Saturday, August 9, 2014

Redgrave Raiders Campaign

Although it was intended as a raid, my last medieval game felt more like a battle. For a raid, I wanted something more like Dux Brit - a small band of raiders crossing the countrywide toward a target while defenders frantically rush to the defense. I jotted down a set of rules pitting one or two opposing warbands. The raiders are trying to pillage the village and escape before the defenders arrive.

After coming up with the rules, I was too lazy to set up the board. Instead, I created a virtual board and ran a game on my computer.

Set Up
The map is shown below. First, I rolled to see if there were any defenders in the village; a band of levy had taken up arms. Then raiders (in red naturally) entered from the bottom edge and were able to move 2 turns (a randomly determined head start). Finally, a band of Imperial troops entered at a randomly determined location (in this case a band of horse came in at the top edge).

Starting Positions
The Raid
Each turn, both raiders and defenders must roll to determine if and how far they can move. I designed this to give a sense of suspense. Will the defenders be able to arrive in time or can the raiders escape? At this point in the game, the raiders dithered outside the village while the defending horsemen raced into the village.
The Imperial Horse make it to the village in time
 Finally, the Redgravians moved forward, launching an attack on the village. The Imperial Horse charged into battle. Bloodshed and mayhem ensued. Soon the raiders had taken grievous casualties, although the Imperials had lost some men as well.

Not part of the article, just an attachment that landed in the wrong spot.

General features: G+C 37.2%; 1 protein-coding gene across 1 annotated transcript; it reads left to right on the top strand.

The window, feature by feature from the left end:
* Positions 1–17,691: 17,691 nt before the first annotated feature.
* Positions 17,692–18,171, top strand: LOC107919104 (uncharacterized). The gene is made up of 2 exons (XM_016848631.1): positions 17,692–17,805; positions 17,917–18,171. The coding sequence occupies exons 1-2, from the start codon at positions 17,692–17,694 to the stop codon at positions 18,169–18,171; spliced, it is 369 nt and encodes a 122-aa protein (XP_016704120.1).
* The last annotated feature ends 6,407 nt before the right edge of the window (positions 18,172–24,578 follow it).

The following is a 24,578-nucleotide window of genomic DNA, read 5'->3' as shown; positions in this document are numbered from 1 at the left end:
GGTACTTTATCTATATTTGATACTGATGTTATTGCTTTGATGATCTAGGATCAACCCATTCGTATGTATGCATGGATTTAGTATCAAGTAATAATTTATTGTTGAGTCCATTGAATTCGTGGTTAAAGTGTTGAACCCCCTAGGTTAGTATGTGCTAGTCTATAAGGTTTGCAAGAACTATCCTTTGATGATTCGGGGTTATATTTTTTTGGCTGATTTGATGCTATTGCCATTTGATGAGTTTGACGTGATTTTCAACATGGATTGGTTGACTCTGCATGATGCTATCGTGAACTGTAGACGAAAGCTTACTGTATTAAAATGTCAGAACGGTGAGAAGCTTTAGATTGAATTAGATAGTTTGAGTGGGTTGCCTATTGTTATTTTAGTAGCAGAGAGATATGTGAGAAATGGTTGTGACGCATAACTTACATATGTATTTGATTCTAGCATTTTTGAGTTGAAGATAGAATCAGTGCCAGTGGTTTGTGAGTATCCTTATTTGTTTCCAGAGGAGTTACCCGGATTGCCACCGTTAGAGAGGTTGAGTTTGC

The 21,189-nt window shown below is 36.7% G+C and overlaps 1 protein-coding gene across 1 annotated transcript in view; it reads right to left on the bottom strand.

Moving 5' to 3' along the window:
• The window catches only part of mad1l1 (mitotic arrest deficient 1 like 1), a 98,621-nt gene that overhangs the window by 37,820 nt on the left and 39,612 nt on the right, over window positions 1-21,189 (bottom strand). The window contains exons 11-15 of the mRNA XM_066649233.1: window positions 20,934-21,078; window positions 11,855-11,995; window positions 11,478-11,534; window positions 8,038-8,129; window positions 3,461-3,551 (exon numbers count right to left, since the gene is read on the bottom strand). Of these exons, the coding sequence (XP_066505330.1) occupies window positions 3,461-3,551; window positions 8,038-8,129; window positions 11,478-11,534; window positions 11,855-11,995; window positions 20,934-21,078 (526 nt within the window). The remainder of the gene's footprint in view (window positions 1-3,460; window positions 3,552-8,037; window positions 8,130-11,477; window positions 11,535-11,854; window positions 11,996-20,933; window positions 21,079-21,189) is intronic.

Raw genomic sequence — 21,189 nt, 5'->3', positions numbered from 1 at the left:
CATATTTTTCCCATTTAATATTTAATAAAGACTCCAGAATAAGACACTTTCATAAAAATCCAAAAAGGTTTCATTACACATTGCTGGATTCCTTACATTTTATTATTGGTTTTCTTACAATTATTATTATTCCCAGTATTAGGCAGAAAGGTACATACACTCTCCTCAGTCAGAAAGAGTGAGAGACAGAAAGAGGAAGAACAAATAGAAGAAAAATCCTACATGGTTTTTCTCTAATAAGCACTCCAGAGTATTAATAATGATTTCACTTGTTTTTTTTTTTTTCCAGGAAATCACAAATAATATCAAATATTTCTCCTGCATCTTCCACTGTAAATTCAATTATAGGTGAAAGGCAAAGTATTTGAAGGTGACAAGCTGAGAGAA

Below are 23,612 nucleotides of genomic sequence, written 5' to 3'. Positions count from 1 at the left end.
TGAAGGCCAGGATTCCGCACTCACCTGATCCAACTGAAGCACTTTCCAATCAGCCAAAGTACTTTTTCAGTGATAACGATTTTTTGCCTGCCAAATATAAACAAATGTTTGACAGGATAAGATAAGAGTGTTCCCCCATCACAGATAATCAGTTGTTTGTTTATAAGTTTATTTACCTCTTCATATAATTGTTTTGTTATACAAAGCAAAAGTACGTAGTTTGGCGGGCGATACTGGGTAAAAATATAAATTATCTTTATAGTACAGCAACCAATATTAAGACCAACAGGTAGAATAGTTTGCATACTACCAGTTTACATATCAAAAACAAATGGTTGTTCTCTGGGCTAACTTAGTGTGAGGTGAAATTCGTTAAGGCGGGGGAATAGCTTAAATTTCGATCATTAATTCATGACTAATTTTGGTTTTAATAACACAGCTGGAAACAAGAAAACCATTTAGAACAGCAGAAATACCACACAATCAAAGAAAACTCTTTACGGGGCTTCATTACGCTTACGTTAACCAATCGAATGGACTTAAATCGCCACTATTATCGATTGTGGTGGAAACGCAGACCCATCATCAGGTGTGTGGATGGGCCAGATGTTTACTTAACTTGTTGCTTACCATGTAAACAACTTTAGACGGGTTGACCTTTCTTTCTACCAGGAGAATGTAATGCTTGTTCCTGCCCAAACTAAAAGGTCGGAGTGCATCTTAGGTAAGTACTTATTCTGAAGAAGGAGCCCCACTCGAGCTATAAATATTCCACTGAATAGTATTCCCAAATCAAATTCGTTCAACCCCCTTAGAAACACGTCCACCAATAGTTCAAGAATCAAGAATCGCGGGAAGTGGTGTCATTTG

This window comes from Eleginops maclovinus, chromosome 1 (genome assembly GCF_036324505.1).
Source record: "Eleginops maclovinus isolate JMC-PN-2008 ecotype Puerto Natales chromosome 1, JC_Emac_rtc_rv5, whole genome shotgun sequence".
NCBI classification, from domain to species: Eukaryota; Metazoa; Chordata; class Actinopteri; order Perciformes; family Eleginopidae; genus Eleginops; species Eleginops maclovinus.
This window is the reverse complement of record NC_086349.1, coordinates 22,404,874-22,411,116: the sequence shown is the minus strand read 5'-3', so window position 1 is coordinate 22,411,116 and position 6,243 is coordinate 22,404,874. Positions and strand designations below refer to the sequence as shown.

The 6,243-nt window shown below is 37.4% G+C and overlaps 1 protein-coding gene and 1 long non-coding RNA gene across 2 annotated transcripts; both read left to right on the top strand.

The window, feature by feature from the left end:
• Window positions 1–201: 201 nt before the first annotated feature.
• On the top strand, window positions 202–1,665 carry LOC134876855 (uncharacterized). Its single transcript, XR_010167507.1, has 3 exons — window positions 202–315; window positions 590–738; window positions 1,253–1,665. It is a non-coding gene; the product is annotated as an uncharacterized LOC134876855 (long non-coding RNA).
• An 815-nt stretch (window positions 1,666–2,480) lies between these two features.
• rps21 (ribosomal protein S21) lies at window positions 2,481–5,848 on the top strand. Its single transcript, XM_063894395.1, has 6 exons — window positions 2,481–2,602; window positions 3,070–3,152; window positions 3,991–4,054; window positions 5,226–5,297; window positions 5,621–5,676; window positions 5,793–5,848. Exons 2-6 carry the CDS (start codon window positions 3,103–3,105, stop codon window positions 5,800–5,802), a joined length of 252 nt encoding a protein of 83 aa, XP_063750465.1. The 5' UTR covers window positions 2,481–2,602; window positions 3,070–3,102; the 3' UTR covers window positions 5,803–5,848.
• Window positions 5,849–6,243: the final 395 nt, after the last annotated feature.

The bloody battle for the village.
I used a yellow star burst as a casualty marker.
 At this point, the Redgravian commander realized that his situation was precarious. He tried to withdraw toward the woods but the enemy horse kept him locked in melee ( I made opposing dice rolls to see if the raiders could get away. The horse received a bonus due to their mobility. Unsurprisingly, the raiders failed to escape). With their fatalistic nature, the raiders became determined to sell their lives dearly. Seeing the raiders occupied, the levy decided to act and rushed upon the enemy flank.
The levy rushes the flank.
 The onslaught was too much for the raiders. One by one they fell to the Imperial swords. Yet they died valiantly, taking out the opposing horse before they finally collapsed from their wounds, only to be slaughtered by the levy.

The Aftermath
Dead and wounded horsemen and raiders littered the grounds of the village while the levy stood triumphant (even though they spent most of the fight hiding behind the Imperial horse). Word spread throughout the region of the valiant defense by Count Deleas's troops. The victory also bought a season of peace in the province.
The aftermath.
Only the levy remain
Campaign Notes
Inspired by Dux Brit and Kaptain Kobold's Dux Bellorum (located on this page - not to be confused with the published rules of the same name), I also jotted down some simple campaign rules. Each campaign turn represents a season; raids can occur randomly in the Spring through Autumn seasons. After 3 successful raids there will be a full-scale Redgravian invasion. The campaign shall last 5 years. Will the province last that long?

So far, Deleas's troops have defeated a raid in spring. Summer was quiet (note that a defeated raid makes a new raid less likely in the following turn while a successful raid makes another more likely) but in the autumn word has gone out that more Redgravians have been spotted.

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